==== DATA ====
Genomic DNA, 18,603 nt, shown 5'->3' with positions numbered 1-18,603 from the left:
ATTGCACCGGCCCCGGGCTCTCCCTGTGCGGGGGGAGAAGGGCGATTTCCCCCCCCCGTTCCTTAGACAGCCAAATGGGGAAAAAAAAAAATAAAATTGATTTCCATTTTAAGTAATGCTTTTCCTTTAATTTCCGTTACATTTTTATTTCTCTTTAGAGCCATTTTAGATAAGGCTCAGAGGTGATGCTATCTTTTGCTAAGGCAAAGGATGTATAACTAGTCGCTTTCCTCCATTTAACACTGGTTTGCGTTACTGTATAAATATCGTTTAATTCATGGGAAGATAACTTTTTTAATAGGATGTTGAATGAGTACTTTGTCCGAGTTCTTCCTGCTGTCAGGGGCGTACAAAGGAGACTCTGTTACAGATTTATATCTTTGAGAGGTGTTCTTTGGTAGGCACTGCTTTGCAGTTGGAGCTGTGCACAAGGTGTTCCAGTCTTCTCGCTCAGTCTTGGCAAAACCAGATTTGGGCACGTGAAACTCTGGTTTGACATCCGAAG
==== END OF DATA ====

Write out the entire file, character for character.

Genomic DNA, 18,603 nt, shown 5'->3' with positions numbered 1-18,603 from the left:
ATTGCACCGGCCCCGGGCTCTCCCTGTGCGGGGGGAGAAGGGCGATTTCCCCCCCCCGTTCCTTAGACAGCCAAATGGGGAAAAAAAAAAATAAAATTGATTTCCATTTTAAGTAATGCTTTTCCTTTAATTTCCGTTACATTTTTATTTCTCTTTAGAGCCATTTTAGATAAGGCTCAGAGGTGATGCTATCTTTTGCTAAGGCAAAGGATGTATAACTAGTCGCTTTCCTCCATTTAACACTGGTTTGCGTTACTGTATAAATATCGTTTAATTCATGGGAAGATAACTTTTTTAATAGGATGTTGAATGAGTACTTTGTCCGAGTTCTTCCTGCTGTCAGGGGCGTACAAAGGAGACTCTGTTACAGATTTATATCTTTGAGAGGTGTTCTTTGGTAGGCACTGCTTTGCAGTTGGAGCTGTGCACAAGGTGTTCCAGTCTTCTCGCTCAGTCTTGGCAAAACCAGATTTGGGCACGTGAAACTCTGGTTTGACATCCGAAG